1. They can’t make any money on it.
It’s show business, not show art. The bottom line is the bottom line. Major labels don’t care if you’re the new Mozart Beatles, if they can’t make any money on you they’re not interested, now more than ever, where recordings render less cash than ever.
2. Radio doesn’t want to play it.
Marketing. At this date, radio is still number one. Once again, if you deliver the album of the century, a full-length opus that can’t be cut up and aired on a radio station that will generate sales, the major label won’t play it. This is what the major labels know best. They’ve got huge radio promotion departments. Deliver something they can get airplay on and they’ll take a whack at it. At many major labels the head of promotion is the most powerful person. Even if the A&R guy or the President gets you signed, if the head of promotion shrugs his or her shoulders and refuses to make an effort, you’re dead in the water.
3. Major labels are most interested in Top Forty airplay.
Top Forty sells tonnage. That’s where all the eyeballs are. That’s where stars are built. So decry Max Martin and Dr. Luke and Katy Perry all you want, they’ve just calculated the percentages and gone where all the action is. Doesn’t mean you have to go there too, just means if you don’t want to go there, the major label probably isn’t interested.
4. You refuse input.
Sure, acts had power in the seventies. The labels didn’t meddle with the product. But with so much money involved today, and so much risk, the label wants the ability to get you to use a cowriter, or sing someone else’s song, or redo the track with a new producer. You can earn the power to do it your way over time, then again, Clive Davis wasn’t happy when Kelly Clarkson did this and let her album languish. Doesn’t matter how good your album is, it’s whether they decide to put the weight of the company behind it. Furthermore, the label doesn’t care about albums. Oh, they want an album to sell, because of the price point, but they truly only care about singles. Tell them an album has four or even seven singles and they’re thrilled. Tell them it’s got no singles but tells an incredible story and their jaws will drop and refuse to release it.
5. It doesn’t play overseas.
Now more than ever before in history a label wants a record with reach. Something that can be spun in Greece and China and Brazil and a bunch of countries most Americans haven’t been to, never mind lack the ability to spell. Just because the makers of music are oftentimes unsophisticated, that does not mean those running the labels are. Proffering something that plays only in the U.S. is like trying to get Yahoo to buy your app that only works in Rhode Island. It’s all about scale. The risk is in product creation. Make something great and it can sell everywhere.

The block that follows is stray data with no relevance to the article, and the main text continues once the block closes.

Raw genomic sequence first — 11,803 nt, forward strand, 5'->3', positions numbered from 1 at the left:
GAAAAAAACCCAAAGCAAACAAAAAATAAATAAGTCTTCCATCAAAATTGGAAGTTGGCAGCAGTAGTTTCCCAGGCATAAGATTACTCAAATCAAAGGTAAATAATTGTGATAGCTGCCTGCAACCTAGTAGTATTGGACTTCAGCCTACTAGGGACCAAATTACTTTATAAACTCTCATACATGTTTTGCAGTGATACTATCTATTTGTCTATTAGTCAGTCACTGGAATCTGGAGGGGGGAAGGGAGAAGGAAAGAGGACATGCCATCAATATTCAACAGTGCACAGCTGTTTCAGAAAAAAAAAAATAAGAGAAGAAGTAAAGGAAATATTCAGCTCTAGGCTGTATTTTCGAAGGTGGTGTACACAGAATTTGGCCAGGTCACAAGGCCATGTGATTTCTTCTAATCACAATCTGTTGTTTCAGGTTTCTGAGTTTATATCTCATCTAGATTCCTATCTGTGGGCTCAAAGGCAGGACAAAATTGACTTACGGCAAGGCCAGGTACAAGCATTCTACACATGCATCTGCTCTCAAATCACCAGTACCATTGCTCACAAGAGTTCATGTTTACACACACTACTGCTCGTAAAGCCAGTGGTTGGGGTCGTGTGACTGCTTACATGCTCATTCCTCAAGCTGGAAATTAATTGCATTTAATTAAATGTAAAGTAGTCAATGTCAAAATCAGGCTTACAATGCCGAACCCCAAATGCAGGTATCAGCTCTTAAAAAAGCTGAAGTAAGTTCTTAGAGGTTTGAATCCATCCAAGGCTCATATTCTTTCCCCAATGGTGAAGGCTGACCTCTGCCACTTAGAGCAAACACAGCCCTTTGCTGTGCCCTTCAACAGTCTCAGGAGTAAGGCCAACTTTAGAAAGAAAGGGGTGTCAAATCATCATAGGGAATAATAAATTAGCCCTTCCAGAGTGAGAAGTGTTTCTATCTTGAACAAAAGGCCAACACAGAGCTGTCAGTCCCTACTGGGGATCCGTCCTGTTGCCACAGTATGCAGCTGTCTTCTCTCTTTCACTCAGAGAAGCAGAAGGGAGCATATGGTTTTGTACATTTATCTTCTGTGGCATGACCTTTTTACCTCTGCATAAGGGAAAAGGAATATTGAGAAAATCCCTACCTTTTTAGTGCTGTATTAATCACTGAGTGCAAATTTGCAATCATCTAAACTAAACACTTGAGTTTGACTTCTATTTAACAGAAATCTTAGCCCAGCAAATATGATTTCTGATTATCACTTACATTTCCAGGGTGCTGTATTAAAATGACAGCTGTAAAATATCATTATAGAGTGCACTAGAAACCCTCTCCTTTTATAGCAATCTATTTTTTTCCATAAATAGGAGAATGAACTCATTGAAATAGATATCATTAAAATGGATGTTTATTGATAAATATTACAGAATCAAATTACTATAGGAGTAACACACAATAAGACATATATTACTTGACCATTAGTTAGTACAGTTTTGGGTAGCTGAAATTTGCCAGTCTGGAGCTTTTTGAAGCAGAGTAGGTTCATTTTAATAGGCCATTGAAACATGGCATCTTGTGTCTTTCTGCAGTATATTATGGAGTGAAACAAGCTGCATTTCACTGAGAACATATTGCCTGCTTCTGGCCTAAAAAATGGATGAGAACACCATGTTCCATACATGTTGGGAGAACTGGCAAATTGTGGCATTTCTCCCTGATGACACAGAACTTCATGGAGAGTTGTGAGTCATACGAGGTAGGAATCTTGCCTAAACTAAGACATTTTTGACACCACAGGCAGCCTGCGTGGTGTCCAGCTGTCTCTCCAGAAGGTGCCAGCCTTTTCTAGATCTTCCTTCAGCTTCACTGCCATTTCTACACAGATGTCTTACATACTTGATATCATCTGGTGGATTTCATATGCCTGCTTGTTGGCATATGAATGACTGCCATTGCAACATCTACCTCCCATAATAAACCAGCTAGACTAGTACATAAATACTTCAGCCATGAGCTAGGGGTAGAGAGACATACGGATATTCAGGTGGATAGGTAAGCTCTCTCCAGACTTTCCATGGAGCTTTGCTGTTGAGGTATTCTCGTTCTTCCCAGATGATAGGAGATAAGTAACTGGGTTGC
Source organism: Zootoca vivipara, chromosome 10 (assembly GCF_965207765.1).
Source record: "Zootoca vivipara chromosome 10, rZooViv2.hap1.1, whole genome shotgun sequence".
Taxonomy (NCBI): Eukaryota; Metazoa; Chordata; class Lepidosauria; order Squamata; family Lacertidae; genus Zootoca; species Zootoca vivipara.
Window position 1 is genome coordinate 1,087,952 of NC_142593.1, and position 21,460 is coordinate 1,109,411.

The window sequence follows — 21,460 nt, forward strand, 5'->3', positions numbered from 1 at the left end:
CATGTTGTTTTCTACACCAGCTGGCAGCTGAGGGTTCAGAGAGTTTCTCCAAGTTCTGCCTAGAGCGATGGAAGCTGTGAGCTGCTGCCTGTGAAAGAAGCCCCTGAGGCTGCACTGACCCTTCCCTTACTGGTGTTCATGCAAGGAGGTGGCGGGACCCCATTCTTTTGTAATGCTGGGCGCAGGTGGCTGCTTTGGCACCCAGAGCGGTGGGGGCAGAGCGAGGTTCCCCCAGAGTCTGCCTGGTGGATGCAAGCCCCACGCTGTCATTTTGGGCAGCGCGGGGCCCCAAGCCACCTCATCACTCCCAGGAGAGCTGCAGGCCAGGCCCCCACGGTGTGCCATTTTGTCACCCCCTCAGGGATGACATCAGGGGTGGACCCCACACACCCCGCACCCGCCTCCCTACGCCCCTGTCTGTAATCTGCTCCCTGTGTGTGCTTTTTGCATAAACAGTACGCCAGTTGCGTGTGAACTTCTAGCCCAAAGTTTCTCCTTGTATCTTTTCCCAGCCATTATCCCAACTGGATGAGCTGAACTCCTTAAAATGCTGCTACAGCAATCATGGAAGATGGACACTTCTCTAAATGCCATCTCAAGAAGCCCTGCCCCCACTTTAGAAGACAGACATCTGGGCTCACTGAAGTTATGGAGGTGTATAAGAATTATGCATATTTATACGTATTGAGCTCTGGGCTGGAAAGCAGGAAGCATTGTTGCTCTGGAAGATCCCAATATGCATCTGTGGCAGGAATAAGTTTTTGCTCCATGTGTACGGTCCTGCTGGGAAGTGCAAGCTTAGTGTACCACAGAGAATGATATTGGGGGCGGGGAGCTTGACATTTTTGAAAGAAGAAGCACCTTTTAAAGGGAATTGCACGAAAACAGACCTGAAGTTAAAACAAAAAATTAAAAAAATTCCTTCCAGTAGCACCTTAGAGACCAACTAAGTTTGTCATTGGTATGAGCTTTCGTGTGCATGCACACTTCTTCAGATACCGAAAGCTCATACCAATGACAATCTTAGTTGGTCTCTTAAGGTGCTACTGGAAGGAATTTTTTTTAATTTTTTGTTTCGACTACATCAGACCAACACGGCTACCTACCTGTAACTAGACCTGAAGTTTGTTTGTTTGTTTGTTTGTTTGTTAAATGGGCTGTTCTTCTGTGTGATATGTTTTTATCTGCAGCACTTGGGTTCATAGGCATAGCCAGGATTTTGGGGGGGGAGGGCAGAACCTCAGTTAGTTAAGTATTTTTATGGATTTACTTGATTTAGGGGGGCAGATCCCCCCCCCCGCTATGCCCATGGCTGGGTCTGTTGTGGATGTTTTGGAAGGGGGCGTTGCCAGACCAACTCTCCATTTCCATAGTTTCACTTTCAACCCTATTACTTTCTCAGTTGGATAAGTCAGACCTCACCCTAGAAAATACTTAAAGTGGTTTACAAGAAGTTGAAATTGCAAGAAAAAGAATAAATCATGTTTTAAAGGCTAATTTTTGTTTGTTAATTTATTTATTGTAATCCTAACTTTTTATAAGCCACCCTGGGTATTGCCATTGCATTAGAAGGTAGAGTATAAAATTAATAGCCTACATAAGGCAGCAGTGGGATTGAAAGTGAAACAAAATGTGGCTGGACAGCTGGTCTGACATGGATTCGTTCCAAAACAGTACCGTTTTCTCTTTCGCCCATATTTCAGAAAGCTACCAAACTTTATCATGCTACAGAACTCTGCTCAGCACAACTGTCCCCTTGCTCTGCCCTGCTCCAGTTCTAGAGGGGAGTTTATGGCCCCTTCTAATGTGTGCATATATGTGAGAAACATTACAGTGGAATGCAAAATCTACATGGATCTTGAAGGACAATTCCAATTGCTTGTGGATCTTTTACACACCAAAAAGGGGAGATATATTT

6. It’s just not good enough.
Good is subjective. You must filter it through all of the above. Most people don’t have the talent, almost no one can meet the requirements. (See #3 above, the star producers know the game, and that’s important.) And good is not good enough. Back in the seventies, when there were 5,000 albums a year and no national radio, never mind MTV, a label could get something “good” on a radio station and via relentless touring get traction in specific markets. Those days are through. The best of the best is available to everybody online 24/7. That’s who you’re competing with. Not the band down the street, but Rihanna. Oh, you think Rihanna’s garbage? Well, do you look like her? Are you willing to have your songs written by committee in camps? Are you willing to do whatever it takes to make it? Oh, I didn’t think so.
7. Because you’re good-looking and can sing and that’s it.
Major labels want someone who can write, someone with a personality, someone with something more than TV competition qualities. Isn’t it interesting that no one breaks out of “The Voice,” and you can win “American Idol” and not end up a recording star. Because those qualities are not enough, and if everybody knowing your name were enough, Paris Hilton’s recording career would be a juggernaut and Heidi Montag would be at the top of the charts.
8. You haven’t demonstrated anybody is interested.
That’s how you get signed today. By showing you’ve already got fans. YouTube views are important, but even more important is how many people show up at your show, in multiple markets. Since it’s all about the money, if you’re generating some and the sky’s the limit, the major label is interested, despite all of the above, they want in on that action. If you’re recording goose farts and your stage show resembles a rodeo and you’re ugly as sin the major label doesn’t care as long as people show up and buy merch and recordings.
9. Because you don’t want to be on one.
Now, more than ever, you can go it alone. You don’t even have to sign with an independent label, which usually loves your music but is underfunded and poor at marketing and struggles to pay royalties. Sure, some acts with traction sign with a major label. Because they want to be bigger, they want to tie themselves to the major label marketing machine. Does it work? You can decide for yourself. But you don’t have to make a deal. You can get an agent and book tours and sell recordings at the gig and on iTunes and stream on Spotify without the major label touching your efforts whatsoever. But if you want major label support, you’ve got to play by their rules.